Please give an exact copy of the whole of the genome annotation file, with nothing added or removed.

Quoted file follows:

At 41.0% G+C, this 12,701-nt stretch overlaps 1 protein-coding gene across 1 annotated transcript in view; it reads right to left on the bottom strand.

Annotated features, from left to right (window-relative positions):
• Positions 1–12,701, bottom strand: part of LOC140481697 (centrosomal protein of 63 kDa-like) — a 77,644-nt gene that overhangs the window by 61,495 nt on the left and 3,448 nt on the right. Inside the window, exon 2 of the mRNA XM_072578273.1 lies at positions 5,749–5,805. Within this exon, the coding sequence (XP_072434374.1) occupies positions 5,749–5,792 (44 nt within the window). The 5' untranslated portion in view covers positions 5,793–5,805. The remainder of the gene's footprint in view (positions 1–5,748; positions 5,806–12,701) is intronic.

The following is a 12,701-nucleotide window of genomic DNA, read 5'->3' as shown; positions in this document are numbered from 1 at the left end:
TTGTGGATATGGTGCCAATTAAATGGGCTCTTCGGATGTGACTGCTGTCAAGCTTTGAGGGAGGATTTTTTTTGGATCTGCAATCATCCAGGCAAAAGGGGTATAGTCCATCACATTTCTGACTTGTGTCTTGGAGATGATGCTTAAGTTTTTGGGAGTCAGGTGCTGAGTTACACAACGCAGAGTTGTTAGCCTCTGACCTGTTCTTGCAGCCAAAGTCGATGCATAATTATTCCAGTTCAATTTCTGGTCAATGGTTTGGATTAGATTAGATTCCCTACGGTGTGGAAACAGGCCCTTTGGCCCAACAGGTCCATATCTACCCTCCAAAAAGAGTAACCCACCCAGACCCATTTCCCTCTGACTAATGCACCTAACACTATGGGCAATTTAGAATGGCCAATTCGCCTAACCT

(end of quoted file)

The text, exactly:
At 41.0% G+C, this 12,701-nt stretch overlaps 1 protein-coding gene across 1 annotated transcript in view; it reads right to left on the bottom strand.

Annotated features, from left to right (window-relative positions):
• Positions 1–12,701, bottom strand: part of LOC140481697 (centrosomal protein of 63 kDa-like) — a 77,644-nt gene that overhangs the window by 61,495 nt on the left and 3,448 nt on the right. Inside the window, exon 2 of the mRNA XM_072578273.1 lies at positions 5,749–5,805. Within this exon, the coding sequence (XP_072434374.1) occupies positions 5,749–5,792 (44 nt within the window). The 5' untranslated portion in view covers positions 5,793–5,805. The remainder of the gene's footprint in view (positions 1–5,748; positions 5,806–12,701) is intronic.

The following is a 12,701-nucleotide window of genomic DNA, read 5'->3' as shown; positions in this document are numbered from 1 at the left end:
TTGTGGATATGGTGCCAATTAAATGGGCTCTTCGGATGTGACTGCTGTCAAGCTTTGAGGGAGGATTTTTTTTGGATCTGCAATCATCCAGGCAAAAGGGGTATAGTCCATCACATTTCTGACTTGTGTCTTGGAGATGATGCTTAAGTTTTTGGGAGTCAGGTGCTGAGTTACACAACGCAGAGTTGTTAGCCTCTGACCTGTTCTTGCAGCCAAAGTCGATGCATAATTATTCCAGTTCAATTTCTGGTCAATGGTTTGGATTAGATTAGATTCCCTACGGTGTGGAAACAGGCCCTTTGGCCCAACAGGTCCATATCTACCCTCCAAAAAGAGTAACCCACCCAGACCCATTTCCCTCTGACTAATGCACCTAACACTATGGGCAATTTAGAATGGCCAATTCGCCTAACCT